Canada’s hot housing market, nowhere better exemplified than in the Greater Toronto Area, has caused much hand-wringing.
“There are legitimate worries about how long this can be sustained,” says senior economist at TD Bank James Marple, in an economics report. “The farther prices and sales appear to move away from fundamentals, the more pronounced the risk of a correction. […] The vulnerability to housing correction is the main source of downside risk to the Canadian economy.”
Scotiabank suggests, in a report, that any polices addressing soaring prices must address these underlying issues:
- Supply isn’t keeping up with demand, despite the strength of housing starts in the GTA.
- Listings of existing homes are extremely low, due to factors such as the Toronto land transfer tax, the difficulty of finding another home to move to, and an aging population, which tends to stay put.
- House prices reflect a degree of speculation. That’s because, based on the historical relationship between the sales-to-new listings ratio and price appreciation, current market conditions are more consistent with price appreciation in the 15% year-over-year range, roughly 10 percentage points lower than current readings.
Increasing supply could involve zoning amendments, increased density allowances, a streamlined development approval process and incentives to encourage more rental unit construction. However, these measures would take time.
More timely would be tackling speculation, suggests Scotiabank, including the strict enforcement of a capital gains tax if the home isn’t a principal residence.
The report also suggests introducing a tax on sellers who flip a property within a certain time frame. Revenue from such a tax at the provincial level could be applied to reduce other taxes or be redirected to increase housing stock.
Ontario Finance Minister Charles Sousa also supports more punitive tax measures. He is urging Ottawa to change how capital gains from flipping are taxed.
In a letter to federal Finance Minister Bill Morneau on Friday, Sousa says that boosting the taxable amount above 50% could reduce the incentive for people to purchase homes on speculation. Morneau is set to release his latest budget on Wednesday.
Sousa says curbing speculative real estate purchases could help address dwindling housing affordability. Such a measure could also generate tax revenue to put towards other housing affordability initiatives, he adds.
“My primary focus is to address the concerns of middle class Canadians who are worried about buying their first home,” the letter reads. “Additionally, it is important that the housing market remains stable, meaning that borrowers and lenders are resilient and able to withstand economic shocks.”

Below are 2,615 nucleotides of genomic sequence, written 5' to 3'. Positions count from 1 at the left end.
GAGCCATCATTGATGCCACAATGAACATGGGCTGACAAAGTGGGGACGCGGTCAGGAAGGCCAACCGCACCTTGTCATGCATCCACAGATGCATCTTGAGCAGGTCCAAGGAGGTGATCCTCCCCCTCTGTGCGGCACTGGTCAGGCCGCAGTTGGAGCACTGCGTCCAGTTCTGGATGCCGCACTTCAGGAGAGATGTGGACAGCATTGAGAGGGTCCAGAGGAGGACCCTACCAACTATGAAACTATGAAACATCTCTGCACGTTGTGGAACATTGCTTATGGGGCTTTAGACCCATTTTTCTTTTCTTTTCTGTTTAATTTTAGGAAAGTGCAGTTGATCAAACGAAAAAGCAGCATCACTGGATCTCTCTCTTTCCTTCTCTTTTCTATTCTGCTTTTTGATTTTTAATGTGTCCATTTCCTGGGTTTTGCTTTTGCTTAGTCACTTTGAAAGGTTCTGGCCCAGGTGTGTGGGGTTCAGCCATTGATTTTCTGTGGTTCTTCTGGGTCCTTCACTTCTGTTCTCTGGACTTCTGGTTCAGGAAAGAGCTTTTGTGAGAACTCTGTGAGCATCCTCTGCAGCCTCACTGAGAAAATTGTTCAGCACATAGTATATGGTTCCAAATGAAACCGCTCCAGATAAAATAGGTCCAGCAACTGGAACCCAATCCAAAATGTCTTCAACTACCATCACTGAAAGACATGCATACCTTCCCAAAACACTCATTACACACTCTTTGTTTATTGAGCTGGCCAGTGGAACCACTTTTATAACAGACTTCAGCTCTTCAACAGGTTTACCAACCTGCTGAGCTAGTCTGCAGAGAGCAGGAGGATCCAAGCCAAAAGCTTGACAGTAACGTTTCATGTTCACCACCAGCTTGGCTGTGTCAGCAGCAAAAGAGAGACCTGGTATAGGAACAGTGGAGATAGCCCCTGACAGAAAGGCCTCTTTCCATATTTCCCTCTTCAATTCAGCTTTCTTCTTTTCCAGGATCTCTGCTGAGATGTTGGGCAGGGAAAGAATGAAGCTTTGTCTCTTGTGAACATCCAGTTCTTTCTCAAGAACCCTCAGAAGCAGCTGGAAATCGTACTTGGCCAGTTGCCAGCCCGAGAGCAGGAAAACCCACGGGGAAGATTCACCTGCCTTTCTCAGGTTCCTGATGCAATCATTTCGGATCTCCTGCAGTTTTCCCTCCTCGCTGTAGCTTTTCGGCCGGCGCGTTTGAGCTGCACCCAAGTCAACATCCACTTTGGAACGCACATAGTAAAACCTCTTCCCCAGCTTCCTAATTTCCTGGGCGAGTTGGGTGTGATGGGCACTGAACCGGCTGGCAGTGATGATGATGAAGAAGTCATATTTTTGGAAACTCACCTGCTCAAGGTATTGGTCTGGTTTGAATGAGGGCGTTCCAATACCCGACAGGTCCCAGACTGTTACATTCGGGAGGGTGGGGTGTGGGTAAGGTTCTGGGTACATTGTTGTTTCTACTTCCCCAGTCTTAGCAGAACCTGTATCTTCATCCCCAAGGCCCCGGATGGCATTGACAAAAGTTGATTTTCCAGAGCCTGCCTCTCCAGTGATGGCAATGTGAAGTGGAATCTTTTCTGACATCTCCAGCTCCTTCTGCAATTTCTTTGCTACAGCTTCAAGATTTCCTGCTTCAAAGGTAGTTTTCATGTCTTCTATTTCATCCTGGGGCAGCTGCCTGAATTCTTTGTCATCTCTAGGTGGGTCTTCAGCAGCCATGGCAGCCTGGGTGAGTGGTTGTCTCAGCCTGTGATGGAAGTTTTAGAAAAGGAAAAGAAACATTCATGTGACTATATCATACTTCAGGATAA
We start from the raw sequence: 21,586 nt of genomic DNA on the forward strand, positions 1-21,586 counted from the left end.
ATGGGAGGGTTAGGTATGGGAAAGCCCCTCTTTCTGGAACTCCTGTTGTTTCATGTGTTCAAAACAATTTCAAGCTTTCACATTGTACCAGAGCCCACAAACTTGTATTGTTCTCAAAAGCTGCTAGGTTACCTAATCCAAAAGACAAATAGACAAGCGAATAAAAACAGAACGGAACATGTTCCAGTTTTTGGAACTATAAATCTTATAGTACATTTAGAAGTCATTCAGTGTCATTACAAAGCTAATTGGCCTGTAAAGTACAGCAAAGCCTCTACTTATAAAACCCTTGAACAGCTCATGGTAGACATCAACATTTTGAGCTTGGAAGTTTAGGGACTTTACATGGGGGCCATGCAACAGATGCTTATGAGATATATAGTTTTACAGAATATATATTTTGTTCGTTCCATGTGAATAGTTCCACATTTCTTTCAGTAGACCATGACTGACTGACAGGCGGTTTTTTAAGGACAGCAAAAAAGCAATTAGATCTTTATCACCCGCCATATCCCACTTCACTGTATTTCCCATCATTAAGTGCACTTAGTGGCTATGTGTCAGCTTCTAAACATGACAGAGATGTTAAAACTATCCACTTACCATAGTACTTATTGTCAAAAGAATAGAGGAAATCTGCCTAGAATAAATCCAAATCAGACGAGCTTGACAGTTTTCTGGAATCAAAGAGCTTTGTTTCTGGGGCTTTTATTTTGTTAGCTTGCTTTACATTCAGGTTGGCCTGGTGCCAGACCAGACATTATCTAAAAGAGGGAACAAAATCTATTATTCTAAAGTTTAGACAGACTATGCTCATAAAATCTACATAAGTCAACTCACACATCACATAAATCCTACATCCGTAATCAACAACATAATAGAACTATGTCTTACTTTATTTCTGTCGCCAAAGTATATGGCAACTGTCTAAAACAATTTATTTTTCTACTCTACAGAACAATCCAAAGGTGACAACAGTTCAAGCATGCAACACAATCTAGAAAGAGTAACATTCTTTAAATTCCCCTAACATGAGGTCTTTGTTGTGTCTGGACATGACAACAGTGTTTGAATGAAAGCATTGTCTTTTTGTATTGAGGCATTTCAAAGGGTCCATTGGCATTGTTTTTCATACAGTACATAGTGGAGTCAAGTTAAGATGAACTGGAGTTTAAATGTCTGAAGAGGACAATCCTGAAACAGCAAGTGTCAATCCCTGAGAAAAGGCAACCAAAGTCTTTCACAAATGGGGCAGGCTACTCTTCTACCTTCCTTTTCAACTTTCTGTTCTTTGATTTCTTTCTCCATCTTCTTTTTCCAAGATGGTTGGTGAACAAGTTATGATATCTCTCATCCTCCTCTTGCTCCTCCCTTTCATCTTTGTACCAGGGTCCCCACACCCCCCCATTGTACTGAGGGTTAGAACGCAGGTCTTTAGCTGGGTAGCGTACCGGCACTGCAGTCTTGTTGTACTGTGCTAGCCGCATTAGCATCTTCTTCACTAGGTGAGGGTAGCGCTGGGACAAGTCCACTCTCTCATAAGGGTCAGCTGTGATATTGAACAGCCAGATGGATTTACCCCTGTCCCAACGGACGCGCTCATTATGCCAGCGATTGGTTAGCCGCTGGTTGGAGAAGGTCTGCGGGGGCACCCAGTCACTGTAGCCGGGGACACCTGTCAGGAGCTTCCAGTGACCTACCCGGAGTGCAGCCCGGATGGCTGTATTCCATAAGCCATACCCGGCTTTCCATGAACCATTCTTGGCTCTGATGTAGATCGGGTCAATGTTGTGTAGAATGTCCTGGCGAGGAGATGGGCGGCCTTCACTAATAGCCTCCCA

Policy results in Vancouver
The Scotiabank report doesn’t recommend a foreign buyer’s tax for Toronto, considering foreign buyers represent fewer buyers in Toronto than in Vancouver (5% versus 10%, anecdotally, says the report). Further, it’s not clear Vancouver’s market will experience sustained cooling from the tax. Though foreign purchases fell sharply following the implementation of the tax, those purchases are now edging back up.
In fact, home prices seem to be picking up steam in Vancouver again, what with gains in the home price index month-over-month in January and February (using Teranet-National Bank HPI data).
Further, demand may be boosted by the B.C. government’s interest-free loan program for first-time homebuyers and the enhancement of the first-time homebuyers’ property transfer tax exemption.
Cooling in Vancouver’s housing market is mostly because of ongoing erosion of affordability and other policy tightening measures, suggests the Scotiabank report.
These include a 3% luxury tax on home sales greater than $2 million, significant new investments in affordable housing, a ban on shadow flipping of properties, cash incentives to municipalities to speed up development approvals and a law allowing municipalities to tax vacant homes.
“It is premature in our view to argue that the foreign buyers’ tax has led to a sustained cooling of the Vancouver housing market,” says the report, compared to measures to more broadly slow speculation among both domestic and foreign buyers.